4 Natural Ways To Fight Heartburn
Heartburn is one of those unsavory problems that can create a sizable nuisance. It's also a common problem, affecting one in twelve adults Americans at least once a week! However, while advertisements tout pharmaceutical remedies for the problem, there are plenty of natural ways to fight heartburn!
If there is a stone in your shoe causing pain with each step, isn't it better to remove the stone than to keep on treating the pain? While this concept may be simple and obvious, the treating-pain-vs-removing-stone debate comes up all the time in medicine. It astounds me how quick we are to treat the symptoms of a problem without considering its cause.
This blog will highlight pre-pharmaceutical recommendations I make to patients.
#1. Make Lifestyle Changes
There are many factors in our routine that may bring about heartburn. With such causes identified, removal may improve heartburn significantly:
- Moderate Spicy and Acidic Foods: Spicy or acidic foods leave the stomach contents more acidic meaning that any reflux from the stomach will be even more irritating to the esophagus.
- Cut Back (Or Cut Out!) on Alcohol, Nicotine and Caffeine: In a similar fashion, alcohol, caffeine, and nicotine may both promote acid production in the stomach and relax the sphincter that keeps the stomach contents from entering back into the esophagus - a double-edged sword.
- De-Stress: The connection between stress and ulcers is well-known. Indeed, stress has been shown to stimulate the acid-producing cells of the stomach to work harder.
- Drop Some Weight: Finally, a lifestyle which leads to obesity promotes heartburn through increased abdominal girth and pressure on the stomach. Patients are often astounded at how dropping a habit or losing 5-10 pounds can essentially fix their heartburn.
#2. Switch Medications
A few medications can contribute to heartburn. Common blood pressure medications called calcium channel blockers lower blood pressure by relaxing smooth muscle (the muscle in blood vessels and bowels). While these medicines can do a wonderful job at their intended goal, they can also relax the smooth muscle in the esophagus and the sphincter at the esophagus-stomach junction leading to heartburn. Examples of calcium channel blockers include Norvasc (amlodipine), Cardizem (diltiaazam), and Cardura (niphedipine). Nitroglycerine and its related products for heart conditions can also cause heartburn in a similar fashion.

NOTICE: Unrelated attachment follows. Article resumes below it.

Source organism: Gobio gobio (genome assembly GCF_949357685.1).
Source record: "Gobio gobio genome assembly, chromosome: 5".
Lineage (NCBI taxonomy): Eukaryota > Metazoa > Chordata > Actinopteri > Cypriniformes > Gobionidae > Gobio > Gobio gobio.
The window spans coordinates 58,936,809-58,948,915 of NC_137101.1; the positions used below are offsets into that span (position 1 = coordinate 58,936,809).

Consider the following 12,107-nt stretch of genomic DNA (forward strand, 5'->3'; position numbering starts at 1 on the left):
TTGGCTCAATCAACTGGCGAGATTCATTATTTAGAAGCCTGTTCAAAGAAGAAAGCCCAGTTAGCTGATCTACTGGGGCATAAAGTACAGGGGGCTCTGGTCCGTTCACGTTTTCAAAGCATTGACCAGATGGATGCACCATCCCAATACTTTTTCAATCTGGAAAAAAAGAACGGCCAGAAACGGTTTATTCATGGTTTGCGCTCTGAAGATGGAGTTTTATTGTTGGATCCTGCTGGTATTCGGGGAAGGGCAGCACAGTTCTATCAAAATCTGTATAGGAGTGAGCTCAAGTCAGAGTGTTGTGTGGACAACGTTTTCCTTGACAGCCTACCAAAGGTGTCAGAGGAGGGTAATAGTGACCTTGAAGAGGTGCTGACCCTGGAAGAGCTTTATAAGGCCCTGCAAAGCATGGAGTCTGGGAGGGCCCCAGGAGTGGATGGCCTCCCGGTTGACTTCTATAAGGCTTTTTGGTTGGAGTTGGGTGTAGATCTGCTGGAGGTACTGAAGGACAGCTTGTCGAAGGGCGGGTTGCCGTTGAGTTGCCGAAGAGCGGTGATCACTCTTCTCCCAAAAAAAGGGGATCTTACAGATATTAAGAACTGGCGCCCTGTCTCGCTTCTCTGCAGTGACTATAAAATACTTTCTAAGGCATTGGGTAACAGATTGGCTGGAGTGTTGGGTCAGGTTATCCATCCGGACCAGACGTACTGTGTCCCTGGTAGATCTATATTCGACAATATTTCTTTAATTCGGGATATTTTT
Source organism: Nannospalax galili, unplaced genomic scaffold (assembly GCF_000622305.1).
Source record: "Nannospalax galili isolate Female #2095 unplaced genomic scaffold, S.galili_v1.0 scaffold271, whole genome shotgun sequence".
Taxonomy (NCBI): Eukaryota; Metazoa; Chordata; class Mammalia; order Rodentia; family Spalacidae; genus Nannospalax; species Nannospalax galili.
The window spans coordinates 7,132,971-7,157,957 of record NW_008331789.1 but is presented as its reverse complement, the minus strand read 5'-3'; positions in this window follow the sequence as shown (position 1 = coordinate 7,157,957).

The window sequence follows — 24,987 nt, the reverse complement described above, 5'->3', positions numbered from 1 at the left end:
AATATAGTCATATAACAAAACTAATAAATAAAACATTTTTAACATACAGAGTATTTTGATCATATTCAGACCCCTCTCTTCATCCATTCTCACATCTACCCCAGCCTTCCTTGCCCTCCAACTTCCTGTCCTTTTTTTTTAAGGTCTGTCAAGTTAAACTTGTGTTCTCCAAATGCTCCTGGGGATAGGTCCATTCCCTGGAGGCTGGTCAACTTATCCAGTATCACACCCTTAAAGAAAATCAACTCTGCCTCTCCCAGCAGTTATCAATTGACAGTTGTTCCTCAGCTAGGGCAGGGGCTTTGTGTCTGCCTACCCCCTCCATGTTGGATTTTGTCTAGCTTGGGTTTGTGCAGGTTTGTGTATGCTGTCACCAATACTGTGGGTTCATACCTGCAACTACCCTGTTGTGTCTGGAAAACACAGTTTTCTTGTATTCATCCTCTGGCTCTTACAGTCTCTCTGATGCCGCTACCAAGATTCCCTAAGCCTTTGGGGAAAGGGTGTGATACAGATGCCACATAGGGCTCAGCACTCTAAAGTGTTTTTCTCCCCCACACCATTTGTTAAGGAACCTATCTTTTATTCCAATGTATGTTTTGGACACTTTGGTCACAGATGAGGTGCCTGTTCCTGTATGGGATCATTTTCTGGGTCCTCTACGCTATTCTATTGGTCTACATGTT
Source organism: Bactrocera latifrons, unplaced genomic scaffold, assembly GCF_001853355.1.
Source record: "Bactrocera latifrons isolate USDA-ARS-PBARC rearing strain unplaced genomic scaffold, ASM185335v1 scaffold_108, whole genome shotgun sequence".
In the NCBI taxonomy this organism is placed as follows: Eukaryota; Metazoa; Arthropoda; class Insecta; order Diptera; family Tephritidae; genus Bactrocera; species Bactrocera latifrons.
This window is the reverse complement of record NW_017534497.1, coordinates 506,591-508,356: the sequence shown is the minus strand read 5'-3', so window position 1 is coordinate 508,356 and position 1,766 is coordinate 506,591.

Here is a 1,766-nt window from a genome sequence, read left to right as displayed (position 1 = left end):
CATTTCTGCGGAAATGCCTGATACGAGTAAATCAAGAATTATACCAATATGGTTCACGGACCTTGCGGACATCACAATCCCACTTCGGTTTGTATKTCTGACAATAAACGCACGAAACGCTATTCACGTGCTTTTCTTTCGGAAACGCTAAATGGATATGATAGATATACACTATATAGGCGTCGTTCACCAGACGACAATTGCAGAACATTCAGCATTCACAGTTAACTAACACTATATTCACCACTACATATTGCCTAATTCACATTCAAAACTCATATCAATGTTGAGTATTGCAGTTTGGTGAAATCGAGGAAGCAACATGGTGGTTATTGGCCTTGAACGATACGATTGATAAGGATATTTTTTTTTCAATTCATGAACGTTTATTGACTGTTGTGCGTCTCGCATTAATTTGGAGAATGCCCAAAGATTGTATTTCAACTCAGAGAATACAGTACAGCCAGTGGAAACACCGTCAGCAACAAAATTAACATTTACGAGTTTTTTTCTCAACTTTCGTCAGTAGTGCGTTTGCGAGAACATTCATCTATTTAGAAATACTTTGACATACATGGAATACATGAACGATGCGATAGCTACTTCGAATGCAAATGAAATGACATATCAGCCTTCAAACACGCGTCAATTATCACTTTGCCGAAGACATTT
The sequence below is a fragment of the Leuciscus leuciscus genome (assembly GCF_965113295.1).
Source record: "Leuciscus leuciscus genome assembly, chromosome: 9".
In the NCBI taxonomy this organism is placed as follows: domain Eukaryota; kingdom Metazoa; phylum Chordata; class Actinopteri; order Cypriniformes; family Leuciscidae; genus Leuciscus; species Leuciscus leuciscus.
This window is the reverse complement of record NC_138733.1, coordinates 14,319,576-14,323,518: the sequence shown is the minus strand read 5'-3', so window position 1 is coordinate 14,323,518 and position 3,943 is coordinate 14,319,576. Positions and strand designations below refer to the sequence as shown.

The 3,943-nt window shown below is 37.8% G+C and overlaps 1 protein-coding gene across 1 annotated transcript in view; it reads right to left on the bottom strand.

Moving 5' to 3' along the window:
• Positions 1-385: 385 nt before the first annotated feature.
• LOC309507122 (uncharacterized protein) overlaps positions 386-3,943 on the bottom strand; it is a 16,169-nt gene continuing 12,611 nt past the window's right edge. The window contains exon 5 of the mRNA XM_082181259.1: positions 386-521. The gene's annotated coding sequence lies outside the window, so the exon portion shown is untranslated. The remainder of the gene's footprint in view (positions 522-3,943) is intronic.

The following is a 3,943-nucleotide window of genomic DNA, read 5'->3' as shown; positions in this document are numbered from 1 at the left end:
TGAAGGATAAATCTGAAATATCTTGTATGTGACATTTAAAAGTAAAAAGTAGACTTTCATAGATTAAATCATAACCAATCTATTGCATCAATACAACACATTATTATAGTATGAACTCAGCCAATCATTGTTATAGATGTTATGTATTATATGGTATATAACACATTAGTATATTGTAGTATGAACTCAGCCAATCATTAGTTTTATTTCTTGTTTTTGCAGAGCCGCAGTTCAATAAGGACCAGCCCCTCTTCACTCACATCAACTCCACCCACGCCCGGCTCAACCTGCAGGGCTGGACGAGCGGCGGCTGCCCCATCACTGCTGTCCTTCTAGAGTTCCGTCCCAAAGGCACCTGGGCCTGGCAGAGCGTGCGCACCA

#3. Angle Your Bed
Heartburn is often a losing battle against gravity. While our upright stature during the day may keep acid in the stomach, lying flat at night levels out our body and can bring about acid sneaking through that esophageal sphincter.
For night-time heartburn, raising the head of the bed a bit may be all that it takes to keep things at bay! Studies have found that a five degree elevation may help heartburn and not leave you sliding to the bottom of the bed while you sleep. I usually have patients start out with a phone book under each leg of the bed’s head.
#4. Try Calcium
Calcium can neutralize stomach acid. It is the main component of Tums and the reason a glass of milk can settle an acidic stomach. Menopausal women are supposed to take 1200-1500 mg of calcium each day to prevent osteoporosis. For men, it doesn’t hurt either.
Take your calcium supplement before the time when heartburn typically hits. Alternatively, substitute three Tums for the calcium supplement, as each one contains 500 mg of calcium.
When symptoms are refractory to the above, there are a whole host of available therapies - most being available without a prescription.
Heartburn is common. A number of lifestyle factors exist which can cause heartburn, and mproving these factors can remove the nuisance of heartburn. Occasionally, heartburn can emerge as a side-effect of medication, but raising the head of the bed can help with nighttime heartburn symptoms. Supplementing calcium can also help. If the ideas presented above still aren't helpful, try an over-the-counter pharmaceutical agent. If these don't work either, see your doctor - a scope may be needed to rule out something more significant.